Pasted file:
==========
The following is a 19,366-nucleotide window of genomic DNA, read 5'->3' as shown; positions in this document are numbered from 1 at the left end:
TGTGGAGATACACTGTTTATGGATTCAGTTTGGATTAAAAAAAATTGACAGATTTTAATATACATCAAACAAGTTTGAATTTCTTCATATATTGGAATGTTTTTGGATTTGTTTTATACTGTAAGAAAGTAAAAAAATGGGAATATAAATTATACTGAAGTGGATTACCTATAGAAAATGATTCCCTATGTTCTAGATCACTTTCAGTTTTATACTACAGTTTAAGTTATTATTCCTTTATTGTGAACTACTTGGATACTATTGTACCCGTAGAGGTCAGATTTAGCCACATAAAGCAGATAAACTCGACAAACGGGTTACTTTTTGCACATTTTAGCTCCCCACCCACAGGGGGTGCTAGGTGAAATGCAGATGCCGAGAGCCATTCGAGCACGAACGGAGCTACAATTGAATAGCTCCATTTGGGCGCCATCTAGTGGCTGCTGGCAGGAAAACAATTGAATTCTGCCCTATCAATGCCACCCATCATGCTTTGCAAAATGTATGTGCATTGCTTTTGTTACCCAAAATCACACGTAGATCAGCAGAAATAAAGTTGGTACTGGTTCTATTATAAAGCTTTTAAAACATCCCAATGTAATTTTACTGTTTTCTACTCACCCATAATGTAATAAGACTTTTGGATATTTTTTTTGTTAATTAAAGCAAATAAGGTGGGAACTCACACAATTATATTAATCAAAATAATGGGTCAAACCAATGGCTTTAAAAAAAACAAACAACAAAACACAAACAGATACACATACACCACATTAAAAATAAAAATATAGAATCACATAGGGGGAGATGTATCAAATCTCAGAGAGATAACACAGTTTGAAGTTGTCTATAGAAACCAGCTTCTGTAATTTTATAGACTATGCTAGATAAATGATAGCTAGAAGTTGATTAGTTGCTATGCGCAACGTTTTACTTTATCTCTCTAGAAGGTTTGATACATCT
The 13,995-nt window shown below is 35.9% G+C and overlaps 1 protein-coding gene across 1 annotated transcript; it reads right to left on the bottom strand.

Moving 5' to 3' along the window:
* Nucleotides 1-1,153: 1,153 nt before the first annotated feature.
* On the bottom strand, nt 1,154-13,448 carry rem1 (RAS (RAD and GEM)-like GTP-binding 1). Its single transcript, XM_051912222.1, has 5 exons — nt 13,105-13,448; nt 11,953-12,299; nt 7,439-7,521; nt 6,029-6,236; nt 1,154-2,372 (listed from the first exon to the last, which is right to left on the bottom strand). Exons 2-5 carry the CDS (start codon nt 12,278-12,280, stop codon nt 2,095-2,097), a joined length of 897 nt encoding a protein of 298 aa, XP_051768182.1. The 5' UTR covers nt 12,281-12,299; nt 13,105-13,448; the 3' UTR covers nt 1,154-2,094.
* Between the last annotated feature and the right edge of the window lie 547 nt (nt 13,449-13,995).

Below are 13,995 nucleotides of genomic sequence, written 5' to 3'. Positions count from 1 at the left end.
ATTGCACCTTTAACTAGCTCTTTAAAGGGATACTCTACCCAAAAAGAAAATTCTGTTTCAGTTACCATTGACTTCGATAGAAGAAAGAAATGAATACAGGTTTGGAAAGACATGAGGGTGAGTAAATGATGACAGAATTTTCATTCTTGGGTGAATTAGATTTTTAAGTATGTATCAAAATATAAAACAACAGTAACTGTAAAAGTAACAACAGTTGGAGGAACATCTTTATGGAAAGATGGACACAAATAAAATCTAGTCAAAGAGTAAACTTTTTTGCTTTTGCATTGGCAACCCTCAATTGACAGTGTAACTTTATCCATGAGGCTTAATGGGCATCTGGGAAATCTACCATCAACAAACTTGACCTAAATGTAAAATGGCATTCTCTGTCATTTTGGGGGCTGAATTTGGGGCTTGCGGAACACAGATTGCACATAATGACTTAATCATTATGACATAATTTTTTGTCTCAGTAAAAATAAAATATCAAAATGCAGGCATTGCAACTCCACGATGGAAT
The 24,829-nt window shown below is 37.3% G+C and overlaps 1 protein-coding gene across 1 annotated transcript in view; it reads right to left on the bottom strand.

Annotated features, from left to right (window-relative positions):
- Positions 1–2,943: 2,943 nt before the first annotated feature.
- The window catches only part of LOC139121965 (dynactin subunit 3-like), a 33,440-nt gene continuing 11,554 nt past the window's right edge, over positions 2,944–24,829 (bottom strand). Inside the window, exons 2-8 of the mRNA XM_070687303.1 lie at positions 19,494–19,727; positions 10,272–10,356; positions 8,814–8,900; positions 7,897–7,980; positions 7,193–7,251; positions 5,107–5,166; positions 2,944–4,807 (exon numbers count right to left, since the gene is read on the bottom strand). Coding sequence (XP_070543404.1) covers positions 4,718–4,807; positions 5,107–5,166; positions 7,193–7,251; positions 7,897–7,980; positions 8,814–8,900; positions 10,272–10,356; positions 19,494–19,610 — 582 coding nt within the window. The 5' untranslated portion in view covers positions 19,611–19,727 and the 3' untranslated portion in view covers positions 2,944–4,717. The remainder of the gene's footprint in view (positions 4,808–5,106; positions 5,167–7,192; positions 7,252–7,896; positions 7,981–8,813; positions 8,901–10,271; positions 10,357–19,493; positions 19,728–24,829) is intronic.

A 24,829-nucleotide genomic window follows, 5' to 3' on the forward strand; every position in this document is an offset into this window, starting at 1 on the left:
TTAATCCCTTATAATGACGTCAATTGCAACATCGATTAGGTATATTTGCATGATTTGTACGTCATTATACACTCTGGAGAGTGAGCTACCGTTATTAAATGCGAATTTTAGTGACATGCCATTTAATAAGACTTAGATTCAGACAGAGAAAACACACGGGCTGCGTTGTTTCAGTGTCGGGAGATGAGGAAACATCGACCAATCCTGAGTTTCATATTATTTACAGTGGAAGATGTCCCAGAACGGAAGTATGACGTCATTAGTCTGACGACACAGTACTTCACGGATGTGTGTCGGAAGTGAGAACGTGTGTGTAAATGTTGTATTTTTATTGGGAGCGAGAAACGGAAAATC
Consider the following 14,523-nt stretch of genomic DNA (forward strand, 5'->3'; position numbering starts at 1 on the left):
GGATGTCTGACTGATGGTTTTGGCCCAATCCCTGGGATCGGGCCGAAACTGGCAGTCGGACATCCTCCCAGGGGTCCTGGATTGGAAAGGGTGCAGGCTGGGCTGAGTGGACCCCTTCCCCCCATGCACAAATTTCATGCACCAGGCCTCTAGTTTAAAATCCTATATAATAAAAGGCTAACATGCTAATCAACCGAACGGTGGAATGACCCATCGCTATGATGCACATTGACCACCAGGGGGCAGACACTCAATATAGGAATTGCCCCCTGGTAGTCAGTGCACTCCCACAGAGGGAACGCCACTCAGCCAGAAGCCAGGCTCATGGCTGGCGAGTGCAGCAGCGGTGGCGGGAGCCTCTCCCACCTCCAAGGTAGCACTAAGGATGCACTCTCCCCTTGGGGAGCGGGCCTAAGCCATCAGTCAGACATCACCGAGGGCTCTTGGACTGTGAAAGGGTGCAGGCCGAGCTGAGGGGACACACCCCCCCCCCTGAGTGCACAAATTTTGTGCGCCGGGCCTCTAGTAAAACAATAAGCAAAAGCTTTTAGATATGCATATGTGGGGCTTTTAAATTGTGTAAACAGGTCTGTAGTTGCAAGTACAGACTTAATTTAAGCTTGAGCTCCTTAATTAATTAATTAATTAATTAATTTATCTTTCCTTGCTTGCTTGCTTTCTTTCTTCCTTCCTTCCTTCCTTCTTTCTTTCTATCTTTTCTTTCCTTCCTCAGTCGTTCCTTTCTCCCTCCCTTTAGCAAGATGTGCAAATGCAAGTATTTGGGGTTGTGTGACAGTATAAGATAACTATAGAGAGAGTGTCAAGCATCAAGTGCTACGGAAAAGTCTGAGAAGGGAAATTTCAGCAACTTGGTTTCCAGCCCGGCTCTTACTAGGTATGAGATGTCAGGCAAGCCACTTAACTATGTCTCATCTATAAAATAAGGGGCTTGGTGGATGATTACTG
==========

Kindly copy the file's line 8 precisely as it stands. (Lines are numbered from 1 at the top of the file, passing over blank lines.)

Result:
Below are 13,995 nucleotides of genomic sequence, written 5' to 3'. Positions count from 1 at the left end.